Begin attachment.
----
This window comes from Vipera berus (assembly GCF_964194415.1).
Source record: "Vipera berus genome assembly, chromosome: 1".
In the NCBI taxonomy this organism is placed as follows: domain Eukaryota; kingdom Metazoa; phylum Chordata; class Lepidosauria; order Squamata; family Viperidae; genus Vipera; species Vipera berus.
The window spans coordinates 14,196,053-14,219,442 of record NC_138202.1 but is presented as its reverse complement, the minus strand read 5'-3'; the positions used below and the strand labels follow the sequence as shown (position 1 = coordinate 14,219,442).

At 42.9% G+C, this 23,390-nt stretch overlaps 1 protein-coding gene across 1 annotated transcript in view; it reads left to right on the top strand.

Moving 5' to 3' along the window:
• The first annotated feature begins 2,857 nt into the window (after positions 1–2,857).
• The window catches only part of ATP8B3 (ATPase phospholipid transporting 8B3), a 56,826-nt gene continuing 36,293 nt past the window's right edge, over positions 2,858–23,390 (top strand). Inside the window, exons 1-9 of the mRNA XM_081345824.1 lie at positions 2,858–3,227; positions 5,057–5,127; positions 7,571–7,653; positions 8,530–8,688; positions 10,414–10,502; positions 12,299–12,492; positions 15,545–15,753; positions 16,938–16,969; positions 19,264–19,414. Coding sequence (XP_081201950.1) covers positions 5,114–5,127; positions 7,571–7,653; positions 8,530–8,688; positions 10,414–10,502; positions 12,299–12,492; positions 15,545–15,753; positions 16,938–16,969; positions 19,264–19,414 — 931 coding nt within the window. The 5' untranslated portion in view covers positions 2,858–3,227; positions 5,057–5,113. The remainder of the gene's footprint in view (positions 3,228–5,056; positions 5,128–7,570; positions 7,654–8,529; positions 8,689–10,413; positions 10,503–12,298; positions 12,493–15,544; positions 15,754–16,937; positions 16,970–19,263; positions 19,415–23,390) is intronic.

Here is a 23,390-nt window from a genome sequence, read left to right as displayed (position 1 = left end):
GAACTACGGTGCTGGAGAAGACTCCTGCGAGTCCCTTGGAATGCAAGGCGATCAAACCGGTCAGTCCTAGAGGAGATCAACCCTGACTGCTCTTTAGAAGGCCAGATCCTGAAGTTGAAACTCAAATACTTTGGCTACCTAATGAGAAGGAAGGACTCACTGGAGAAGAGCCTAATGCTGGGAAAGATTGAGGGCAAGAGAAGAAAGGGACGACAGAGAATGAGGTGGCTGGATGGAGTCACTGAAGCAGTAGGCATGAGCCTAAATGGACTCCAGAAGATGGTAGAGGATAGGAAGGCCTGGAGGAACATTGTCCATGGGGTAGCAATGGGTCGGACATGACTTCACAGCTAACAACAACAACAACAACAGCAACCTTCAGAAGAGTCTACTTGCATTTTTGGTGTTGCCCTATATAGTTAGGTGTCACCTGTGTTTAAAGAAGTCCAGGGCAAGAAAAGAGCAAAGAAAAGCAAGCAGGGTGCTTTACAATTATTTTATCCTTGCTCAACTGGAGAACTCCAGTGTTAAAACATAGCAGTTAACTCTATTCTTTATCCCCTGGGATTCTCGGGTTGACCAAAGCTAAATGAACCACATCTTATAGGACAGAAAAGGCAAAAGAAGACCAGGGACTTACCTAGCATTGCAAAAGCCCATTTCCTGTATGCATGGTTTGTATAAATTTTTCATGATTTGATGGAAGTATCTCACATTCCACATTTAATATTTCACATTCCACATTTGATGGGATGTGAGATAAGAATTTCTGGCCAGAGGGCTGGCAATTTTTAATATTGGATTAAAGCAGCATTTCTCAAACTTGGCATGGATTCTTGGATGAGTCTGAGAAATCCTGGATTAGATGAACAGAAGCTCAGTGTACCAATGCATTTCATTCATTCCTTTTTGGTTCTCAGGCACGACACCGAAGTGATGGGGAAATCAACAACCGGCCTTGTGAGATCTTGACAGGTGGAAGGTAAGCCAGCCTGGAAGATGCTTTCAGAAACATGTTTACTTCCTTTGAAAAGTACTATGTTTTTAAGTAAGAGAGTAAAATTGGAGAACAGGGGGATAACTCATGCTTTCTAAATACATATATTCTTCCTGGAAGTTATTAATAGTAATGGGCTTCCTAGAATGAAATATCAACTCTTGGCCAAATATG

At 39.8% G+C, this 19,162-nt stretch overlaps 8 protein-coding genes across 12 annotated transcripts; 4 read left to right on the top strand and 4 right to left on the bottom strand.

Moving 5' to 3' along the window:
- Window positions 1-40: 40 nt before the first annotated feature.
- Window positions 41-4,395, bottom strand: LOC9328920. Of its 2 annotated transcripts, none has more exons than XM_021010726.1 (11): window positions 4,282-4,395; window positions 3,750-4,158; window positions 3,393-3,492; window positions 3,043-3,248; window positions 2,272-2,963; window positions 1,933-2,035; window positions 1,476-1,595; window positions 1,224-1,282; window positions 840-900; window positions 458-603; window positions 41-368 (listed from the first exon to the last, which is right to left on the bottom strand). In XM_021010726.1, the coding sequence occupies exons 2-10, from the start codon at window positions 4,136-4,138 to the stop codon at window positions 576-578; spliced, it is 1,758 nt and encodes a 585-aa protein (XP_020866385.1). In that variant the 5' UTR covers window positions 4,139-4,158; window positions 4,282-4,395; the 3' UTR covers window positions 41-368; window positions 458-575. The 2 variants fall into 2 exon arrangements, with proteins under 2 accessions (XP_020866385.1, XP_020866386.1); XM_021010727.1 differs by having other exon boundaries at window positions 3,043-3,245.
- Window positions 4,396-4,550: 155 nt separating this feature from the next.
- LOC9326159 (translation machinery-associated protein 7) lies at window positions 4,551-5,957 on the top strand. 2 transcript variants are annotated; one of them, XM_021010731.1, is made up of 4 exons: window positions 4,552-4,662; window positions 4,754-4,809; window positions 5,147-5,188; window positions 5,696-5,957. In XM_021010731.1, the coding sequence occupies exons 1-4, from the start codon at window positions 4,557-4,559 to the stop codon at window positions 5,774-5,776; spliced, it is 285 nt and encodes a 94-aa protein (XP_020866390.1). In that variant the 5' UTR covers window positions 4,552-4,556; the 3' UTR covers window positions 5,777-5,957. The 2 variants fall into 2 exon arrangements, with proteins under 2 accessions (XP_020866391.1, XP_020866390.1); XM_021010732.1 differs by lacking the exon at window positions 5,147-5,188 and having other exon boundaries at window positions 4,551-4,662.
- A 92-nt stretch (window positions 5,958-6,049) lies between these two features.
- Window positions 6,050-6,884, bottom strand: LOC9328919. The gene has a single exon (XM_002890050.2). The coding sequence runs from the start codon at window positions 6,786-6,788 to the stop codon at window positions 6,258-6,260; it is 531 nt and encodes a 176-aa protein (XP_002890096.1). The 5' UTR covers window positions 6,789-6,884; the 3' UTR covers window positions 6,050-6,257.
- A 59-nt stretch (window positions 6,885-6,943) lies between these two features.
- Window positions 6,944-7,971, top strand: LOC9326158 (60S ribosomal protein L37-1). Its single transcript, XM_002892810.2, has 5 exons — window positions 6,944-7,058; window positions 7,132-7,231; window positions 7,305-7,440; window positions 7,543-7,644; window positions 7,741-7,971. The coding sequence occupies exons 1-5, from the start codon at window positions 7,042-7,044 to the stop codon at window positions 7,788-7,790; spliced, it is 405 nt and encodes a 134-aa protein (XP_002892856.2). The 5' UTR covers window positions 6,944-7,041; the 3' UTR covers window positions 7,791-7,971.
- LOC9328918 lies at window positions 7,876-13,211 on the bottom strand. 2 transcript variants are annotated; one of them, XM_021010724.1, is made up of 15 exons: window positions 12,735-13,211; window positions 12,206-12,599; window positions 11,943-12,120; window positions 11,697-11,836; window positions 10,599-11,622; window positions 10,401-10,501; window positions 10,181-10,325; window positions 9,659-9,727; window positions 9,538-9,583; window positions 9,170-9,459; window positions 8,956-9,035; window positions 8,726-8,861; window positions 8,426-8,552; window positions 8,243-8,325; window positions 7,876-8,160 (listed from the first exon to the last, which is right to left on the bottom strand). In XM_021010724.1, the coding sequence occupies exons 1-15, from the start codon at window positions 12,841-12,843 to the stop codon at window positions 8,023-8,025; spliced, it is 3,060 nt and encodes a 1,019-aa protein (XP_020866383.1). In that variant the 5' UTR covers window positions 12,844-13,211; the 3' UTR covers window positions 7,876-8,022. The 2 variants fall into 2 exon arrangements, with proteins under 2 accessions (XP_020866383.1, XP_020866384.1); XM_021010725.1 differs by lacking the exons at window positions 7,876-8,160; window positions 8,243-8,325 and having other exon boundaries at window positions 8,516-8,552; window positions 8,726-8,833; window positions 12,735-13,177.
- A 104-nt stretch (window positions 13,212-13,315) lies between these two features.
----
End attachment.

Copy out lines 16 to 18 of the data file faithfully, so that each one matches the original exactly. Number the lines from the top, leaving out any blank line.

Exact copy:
- LOC9326159 (translation machinery-associated protein 7) lies at window positions 4,551-5,957 on the top strand. 2 transcript variants are annotated; one of them, XM_021010731.1, is made up of 4 exons: window positions 4,552-4,662; window positions 4,754-4,809; window positions 5,147-5,188; window positions 5,696-5,957. In XM_021010731.1, the coding sequence occupies exons 1-4, from the start codon at window positions 4,557-4,559 to the stop codon at window positions 5,774-5,776; spliced, it is 285 nt and encodes a 94-aa protein (XP_020866390.1). In that variant the 5' UTR covers window positions 4,552-4,556; the 3' UTR covers window positions 5,777-5,957. The 2 variants fall into 2 exon arrangements, with proteins under 2 accessions (XP_020866391.1, XP_020866390.1); XM_021010732.1 differs by lacking the exon at window positions 5,147-5,188 and having other exon boundaries at window positions 4,551-4,662.
- A 92-nt stretch (window positions 5,958-6,049) lies between these two features.
- Window positions 6,050-6,884, bottom strand: LOC9328919. The gene has a single exon (XM_002890050.2). The coding sequence runs from the start codon at window positions 6,786-6,788 to the stop codon at window positions 6,258-6,260; it is 531 nt and encodes a 176-aa protein (XP_002890096.1). The 5' UTR covers window positions 6,789-6,884; the 3' UTR covers window positions 6,050-6,257.